With Euler’s tricentennial still being celebrated — and properly so — the book under review appears as a tribute to the titan about whom Laplace, not usually given to modesty, famously said, “He is the master of us all.” Debnath quotes Laplace in this connection on the first page of his preface and then goes on to cite Gauss and Weil; respectively: “... the study of Euler’s work will remain the best school for different fields of mathematics and nothing else can replace it...” and “No mathematician ever attained such a position of undisputed leadership in all branches of mathematics, pure and applied, as Euler did for the best part of the eighteenth century.” So Debnath’s contribution is not only timely but apposite.

The book comes equipped with a rather detailed and certainly very useful chronology of Euler’s life (1707–1783), properly citing his two golden periods in Russia (both in St. Petersburg, 1727–1741 and 1776–1783). During the latter interval Euler completed almost half of his life’s work, a truly remarkable fact on three counts (at least): he was nearly blind after unsuccessful cataract surgery in 1771, he covered an incredible spectrum of subjects in not only mathematics but science (e.g. chemistry, naval science, the motion of planets), and he was in his late 60s at the start of these miraculous final years. It’s a marvel to witness such a counterexample to the conceit that mathematics is a young man’s game, as G.H. Hardy would have it (in his ultimately ever so tragic *A Mathematician’s Apology*).

We also come across, in crisp and clear form, citations of many of the well-known contributions by the master, now all but household items in each mathematician’s kitchen/workshop/atelier/laboratory: big gamma in 1729, zeta in 1730, Euler-MacLaurin summation in 1732, infinitely many primes *bis* in the 1730s, the Adventure of the Königsberg Bridges in 1736, little gamma in 1740, the identity exp(*i*x) = cos(x) + *i*sin(x) in 1743, zeta at the positive even integers in 1749, V - E + F = 2 in 1758, &c. All terrific stuff, of course. The great and good man died on 18 September, 1783, of a stroke; he was playing with his grandson at the time.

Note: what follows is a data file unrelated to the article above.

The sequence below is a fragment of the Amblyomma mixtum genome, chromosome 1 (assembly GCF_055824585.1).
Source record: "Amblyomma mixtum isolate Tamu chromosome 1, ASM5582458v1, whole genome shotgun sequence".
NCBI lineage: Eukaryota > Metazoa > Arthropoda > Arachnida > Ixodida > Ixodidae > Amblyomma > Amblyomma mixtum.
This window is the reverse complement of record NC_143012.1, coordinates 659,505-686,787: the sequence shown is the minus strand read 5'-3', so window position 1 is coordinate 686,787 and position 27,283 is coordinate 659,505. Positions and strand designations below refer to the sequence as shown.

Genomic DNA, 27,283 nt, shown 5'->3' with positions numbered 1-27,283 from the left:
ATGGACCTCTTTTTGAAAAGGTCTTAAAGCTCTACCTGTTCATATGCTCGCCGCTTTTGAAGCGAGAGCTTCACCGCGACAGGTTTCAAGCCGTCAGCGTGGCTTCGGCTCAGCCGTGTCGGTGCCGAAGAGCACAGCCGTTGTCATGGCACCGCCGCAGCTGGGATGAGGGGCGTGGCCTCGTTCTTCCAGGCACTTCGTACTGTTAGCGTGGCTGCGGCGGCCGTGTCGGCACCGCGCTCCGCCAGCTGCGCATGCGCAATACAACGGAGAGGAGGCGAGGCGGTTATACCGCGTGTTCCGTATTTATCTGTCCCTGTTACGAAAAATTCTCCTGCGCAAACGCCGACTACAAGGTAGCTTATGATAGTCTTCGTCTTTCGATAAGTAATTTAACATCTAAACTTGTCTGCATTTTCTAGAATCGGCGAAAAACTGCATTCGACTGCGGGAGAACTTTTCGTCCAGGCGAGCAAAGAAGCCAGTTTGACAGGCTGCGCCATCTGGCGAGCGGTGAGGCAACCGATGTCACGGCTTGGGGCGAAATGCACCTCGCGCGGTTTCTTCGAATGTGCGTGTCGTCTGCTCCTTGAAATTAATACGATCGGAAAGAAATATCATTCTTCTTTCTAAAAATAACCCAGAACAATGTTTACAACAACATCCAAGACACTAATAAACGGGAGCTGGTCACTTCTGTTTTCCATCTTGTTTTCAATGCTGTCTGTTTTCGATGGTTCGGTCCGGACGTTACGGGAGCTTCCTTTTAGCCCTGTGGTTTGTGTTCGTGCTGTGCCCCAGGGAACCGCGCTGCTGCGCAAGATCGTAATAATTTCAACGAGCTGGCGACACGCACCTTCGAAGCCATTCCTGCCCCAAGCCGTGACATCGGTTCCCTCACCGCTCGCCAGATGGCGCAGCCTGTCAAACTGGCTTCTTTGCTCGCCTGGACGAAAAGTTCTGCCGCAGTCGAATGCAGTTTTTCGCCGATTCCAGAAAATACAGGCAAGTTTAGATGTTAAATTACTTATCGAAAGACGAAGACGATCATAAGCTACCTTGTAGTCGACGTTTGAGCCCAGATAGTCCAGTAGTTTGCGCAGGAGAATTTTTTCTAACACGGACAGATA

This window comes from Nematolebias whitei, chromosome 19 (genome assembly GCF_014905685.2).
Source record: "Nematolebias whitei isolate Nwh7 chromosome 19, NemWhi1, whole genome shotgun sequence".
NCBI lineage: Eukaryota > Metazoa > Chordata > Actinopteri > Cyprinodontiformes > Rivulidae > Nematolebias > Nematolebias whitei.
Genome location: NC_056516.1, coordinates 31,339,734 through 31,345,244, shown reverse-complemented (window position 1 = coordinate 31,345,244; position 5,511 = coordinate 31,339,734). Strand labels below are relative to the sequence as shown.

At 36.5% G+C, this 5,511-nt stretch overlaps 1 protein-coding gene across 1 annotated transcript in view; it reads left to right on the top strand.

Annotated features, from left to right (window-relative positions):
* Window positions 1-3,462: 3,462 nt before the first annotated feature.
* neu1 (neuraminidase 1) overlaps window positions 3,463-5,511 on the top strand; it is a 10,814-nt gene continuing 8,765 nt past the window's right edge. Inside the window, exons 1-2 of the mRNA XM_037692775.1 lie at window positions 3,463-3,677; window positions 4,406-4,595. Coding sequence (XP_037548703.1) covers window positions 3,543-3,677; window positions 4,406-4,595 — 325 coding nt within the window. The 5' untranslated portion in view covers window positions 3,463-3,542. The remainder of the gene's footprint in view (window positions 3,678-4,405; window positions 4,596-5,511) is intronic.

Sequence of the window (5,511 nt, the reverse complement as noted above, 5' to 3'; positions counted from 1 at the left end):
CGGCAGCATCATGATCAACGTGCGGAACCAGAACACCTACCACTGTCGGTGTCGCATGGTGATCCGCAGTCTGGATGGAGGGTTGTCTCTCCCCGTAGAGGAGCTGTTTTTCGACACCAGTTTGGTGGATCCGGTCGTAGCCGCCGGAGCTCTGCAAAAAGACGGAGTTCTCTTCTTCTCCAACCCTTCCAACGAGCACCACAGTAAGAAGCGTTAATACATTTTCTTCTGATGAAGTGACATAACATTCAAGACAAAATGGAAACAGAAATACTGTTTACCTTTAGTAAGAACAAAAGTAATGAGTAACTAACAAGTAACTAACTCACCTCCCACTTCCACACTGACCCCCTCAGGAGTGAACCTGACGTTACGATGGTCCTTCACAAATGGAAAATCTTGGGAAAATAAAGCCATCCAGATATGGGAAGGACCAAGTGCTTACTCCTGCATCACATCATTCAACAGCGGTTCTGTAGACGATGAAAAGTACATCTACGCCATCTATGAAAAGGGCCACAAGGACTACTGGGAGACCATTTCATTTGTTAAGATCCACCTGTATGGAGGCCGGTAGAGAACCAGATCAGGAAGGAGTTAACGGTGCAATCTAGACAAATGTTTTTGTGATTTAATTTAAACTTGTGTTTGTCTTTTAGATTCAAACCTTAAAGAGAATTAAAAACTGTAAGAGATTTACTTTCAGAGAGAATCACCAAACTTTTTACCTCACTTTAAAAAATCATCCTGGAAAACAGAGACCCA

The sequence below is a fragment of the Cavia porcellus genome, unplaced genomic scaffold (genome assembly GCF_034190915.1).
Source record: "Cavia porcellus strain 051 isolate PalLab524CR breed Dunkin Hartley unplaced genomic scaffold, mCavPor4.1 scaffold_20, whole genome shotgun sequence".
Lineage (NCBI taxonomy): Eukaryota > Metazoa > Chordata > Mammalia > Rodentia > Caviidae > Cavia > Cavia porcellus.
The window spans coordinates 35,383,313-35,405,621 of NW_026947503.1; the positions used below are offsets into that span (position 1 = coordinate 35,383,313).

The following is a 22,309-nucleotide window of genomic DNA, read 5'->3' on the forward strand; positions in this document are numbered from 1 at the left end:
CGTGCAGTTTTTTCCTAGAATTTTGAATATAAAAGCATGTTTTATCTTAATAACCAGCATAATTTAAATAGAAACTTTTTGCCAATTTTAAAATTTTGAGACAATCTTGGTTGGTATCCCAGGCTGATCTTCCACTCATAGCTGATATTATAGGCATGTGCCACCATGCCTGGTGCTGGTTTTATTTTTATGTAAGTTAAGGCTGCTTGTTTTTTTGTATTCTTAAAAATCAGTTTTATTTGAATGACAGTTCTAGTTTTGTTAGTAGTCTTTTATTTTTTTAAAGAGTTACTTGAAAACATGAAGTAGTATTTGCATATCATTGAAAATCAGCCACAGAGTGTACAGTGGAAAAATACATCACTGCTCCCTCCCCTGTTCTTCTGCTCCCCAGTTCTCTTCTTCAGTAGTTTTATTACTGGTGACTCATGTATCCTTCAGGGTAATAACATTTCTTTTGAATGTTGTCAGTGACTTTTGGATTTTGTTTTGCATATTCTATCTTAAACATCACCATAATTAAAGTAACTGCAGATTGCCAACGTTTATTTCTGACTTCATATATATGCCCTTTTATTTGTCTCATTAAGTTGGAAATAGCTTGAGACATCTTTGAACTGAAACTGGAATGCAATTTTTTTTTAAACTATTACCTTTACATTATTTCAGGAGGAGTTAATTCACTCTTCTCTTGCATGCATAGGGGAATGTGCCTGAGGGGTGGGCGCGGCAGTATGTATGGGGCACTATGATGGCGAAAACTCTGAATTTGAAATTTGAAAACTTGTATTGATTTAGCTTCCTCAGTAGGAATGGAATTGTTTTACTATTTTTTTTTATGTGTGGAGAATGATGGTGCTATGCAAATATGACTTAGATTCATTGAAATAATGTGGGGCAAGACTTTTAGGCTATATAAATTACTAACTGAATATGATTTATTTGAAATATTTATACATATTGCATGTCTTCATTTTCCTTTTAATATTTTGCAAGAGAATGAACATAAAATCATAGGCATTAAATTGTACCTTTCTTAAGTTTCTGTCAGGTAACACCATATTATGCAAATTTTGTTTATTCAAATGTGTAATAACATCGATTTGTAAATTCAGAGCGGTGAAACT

The book proper is divided into fourteen chapters, the first concerning the state of the mathematical world before Euler and the second a biographical sketch of his life. The other twelve chapters focus on Euler’s work in distinct (but naturally often overlapping) areas of mathematics and science: number theory and algebra, geometry and spherical trigonometry, topology (polyhedra) and graph theory, calculus and analysis, infinite series, infinite products, differential equations, fluid mechanics, solid mechanics and elasticity, probability, ballistics, astronomy and physics. Manifestly Debnath is working on a big canvas. But this is not to say that he does not do justice to both Euler’s contributions in these disparate areas and to their connections with other (and subsequent) mathematical themes. Quite the contrary.